Type of anesthesia and avoidance of prone positioning are important to avoid a DVT

Very good question.  By hernia repair, do you mean abdominal hernia?  As in a hernia from previous abdominal surgery?  This type of hernia is usually effectively repaired when the muscles are brought together at the time of a tummy tuck.  There is some evidence that internal abdominal surgery such as a hysterectomy poses a greater risk of DVT when done at the same time as a tummy tuck, but not this type of hernia repair.


It is common to add on breast surgery at the time of a tummy tuck.  True, it makes the operation longer, but there are advantages to having the surgery done in one operation rather than two.


More important is the type of anesthesia. The ideal is a total IV anesthetic without paralysis (which slackens the leg veins unnecessarily), and avoidance of any prone positioning (sometimes used by surgeons doing liposuction).  Also we all tend to use sequential compression devices on the ankles and calves.  You need to get up walking right after surgery.  And you need an experienced surgeon who can do this in a reasonable time frame, under 4 hours.  It is an advantage that you are small and at ideal body weight.


If you put all the factors in your favor, the risk of a DVT or PE is reduced, close to the baseline risk.  If you like, you can read more on my website.  I've attached a link.

Eric Swanson, MD
Kansas City Plastic Surgeon
4.5 out of 5 stars 43 reviews

Mommy Makeover and DVT Risk

There have been several studies on this exact topic of DVT risk in plastic surgery procedures.  In fact, the American Society of Plastic Surgeons has a Venous Thromboembolism Task Force that has systematically reviewed this matter in detail.  Multiple studies have shown the risk of a blood clot from a tummy tuck or related procedure is well below 1%.   To help plastic surgeons select patients who may or may not need Lovenox (or some form of blood thinners to help prevent blood clots, there are published guidelines to aide in patient selection (known as the Caprini/Davison risk assessment model (RAM).    Ultimately, your plastic surgeon will determine the need for Lovenox based on 1) your health status and past medical history and risk factors and 2) length of your procedure(s).   Most PS utilize SCDs (massage boots) and early ambulation as the mainstay for their blood clot prophalaxis. Others also opt to add on Lovenox as well.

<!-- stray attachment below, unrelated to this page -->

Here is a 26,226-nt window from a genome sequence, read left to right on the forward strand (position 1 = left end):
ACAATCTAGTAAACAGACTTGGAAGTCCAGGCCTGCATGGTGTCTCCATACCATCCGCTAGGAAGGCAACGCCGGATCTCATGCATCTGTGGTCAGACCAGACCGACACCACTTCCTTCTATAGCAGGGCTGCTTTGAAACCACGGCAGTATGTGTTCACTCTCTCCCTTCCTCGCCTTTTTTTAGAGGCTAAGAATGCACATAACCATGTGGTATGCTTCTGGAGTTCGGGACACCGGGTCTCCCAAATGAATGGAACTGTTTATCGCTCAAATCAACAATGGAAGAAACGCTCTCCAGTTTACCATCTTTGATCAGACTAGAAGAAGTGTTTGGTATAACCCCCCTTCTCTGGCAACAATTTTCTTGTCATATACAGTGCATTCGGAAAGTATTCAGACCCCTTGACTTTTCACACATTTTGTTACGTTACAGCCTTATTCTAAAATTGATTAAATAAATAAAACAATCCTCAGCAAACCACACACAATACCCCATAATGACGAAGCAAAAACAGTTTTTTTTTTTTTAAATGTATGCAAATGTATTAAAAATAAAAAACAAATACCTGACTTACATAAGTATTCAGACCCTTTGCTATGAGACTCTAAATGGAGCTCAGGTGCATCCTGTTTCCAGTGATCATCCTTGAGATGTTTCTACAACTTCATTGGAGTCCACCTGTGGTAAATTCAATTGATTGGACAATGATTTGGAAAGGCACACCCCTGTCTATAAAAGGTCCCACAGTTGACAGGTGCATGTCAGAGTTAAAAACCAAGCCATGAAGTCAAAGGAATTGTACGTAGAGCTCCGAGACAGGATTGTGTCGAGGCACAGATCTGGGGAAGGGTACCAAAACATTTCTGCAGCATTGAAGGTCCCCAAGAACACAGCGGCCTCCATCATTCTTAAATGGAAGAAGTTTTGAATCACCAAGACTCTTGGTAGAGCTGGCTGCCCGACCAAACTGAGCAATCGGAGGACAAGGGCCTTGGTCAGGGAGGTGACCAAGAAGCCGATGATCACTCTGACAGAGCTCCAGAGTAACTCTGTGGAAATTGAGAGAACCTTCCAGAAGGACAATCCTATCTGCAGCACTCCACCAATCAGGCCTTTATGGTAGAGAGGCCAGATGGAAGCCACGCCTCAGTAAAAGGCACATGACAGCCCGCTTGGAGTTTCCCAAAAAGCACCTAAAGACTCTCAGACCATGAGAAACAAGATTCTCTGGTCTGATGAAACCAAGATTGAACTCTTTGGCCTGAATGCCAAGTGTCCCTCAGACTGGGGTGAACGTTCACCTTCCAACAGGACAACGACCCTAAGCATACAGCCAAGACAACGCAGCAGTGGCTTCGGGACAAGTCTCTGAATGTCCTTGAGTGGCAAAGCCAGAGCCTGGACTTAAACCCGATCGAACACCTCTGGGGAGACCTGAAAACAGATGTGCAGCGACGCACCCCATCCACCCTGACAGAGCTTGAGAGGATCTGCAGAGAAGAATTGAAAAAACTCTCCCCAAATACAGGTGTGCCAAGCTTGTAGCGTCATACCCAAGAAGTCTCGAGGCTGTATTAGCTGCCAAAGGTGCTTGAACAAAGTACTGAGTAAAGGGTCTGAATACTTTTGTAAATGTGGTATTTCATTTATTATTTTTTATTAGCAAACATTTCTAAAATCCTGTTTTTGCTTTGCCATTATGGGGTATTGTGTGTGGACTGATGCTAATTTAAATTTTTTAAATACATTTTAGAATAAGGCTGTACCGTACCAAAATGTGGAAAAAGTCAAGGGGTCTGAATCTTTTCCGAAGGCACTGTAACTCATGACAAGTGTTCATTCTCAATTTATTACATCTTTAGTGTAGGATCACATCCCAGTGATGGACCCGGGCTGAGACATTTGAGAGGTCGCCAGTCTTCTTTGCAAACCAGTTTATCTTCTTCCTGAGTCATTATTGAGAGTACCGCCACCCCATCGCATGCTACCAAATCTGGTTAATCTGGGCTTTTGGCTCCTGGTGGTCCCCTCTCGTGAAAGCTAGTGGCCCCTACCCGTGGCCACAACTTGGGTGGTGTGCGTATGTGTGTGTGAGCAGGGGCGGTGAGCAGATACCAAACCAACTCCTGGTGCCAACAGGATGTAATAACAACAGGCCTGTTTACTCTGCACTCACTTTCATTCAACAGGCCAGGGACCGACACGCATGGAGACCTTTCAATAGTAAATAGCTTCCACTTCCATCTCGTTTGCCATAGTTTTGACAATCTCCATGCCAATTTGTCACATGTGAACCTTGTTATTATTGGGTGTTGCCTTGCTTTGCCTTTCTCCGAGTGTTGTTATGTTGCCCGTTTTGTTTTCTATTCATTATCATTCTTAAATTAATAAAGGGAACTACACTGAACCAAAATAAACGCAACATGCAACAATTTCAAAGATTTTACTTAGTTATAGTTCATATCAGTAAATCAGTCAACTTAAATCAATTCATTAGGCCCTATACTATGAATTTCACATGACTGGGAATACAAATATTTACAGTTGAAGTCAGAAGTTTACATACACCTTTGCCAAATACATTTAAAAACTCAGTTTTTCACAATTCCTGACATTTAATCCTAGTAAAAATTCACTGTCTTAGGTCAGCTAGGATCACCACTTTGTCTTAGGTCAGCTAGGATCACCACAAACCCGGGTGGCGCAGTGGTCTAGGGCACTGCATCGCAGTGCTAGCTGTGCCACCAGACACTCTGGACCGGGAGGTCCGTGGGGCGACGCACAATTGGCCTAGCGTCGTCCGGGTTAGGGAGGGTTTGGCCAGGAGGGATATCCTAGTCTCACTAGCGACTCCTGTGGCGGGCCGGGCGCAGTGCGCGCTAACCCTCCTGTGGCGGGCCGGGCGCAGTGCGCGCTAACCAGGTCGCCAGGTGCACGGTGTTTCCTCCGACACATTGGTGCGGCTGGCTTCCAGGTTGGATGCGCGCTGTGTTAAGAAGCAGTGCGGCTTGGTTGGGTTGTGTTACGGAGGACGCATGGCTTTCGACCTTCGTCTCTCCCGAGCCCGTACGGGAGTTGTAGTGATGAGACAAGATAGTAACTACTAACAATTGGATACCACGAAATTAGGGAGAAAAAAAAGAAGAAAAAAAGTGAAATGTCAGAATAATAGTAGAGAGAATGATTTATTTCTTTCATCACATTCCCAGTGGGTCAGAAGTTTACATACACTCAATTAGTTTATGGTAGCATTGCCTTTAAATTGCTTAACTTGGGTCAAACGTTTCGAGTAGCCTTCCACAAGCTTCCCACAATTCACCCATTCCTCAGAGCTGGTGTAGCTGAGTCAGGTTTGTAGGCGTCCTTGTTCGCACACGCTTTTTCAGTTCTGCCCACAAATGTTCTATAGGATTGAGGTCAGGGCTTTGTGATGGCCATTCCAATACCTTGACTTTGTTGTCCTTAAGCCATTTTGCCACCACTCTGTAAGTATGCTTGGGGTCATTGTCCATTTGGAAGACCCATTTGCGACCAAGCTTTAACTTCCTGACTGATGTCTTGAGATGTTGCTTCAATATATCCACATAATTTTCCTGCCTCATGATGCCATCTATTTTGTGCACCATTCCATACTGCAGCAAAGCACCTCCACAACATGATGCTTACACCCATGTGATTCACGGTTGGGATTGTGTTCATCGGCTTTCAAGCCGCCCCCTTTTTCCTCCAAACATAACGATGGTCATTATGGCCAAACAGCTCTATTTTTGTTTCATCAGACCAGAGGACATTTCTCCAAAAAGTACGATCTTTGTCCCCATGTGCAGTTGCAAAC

Overall, combined procedures are VERY safe in healthy patients.   A breast augmentation will likely just add 1 hour to your procedure.  Early ambulation after your procedure is very important too.  Please talk to your board certified plastic surgeon about your concerns.

Best of luck!
Dr. Basu
Houston, TX

Mommy Makeover DVT Risk

Although your posting indicates you are young and healthy, your plastic surgeon can assess your risk factors for DVT based upon your medical/surgical/medication history and family history.  The length of the surgery is also considered in the decision making process to use medications to prevent DVT.

This is an important judgement call since ANY patient who I feel is at much higher risk for deep vein thrombosis is given the protection offered by blood thinners.

When a cosmetic surgery patient is properly administered low dose anticoagulants, there is only a very small risk on increased bleeding encountered.

Hope this response is clearly explained and helpful.

Best Regards.


Douglas J. Raskin, MD
Colorado Springs Plastic Surgeon
5.0 out of 5 stars 45 reviews

Mommy makeover is very, very safe in a great candidate like you.


We would routinely  treat your breasts and abdomen together and the risk of clotting is very low since you are young and thin.  When the risk is higher, we still do it, but then we use blood thinners.

George J. Beraka, MD (retired)
Manhattan Plastic Surgeon
5.0 out of 5 stars 9 reviews

Mommy makeover, tummy tuck

The risk of dot is definetly increased with a tummy tuck. It is unclear how much additional procedures would increase this. It would also be affected by things like smoking, bmi and the use of estrogen therapy

David L. Abramson, MD
New York Plastic Surgeon
4.0 out of 5 stars 9 reviews

These answers are for educational purposes and should not be relied upon as a substitute for medical advice you may receive from your physician. If you have a medical emergency, please call 911. These answers do not constitute or initiate a patient/doctor relationship.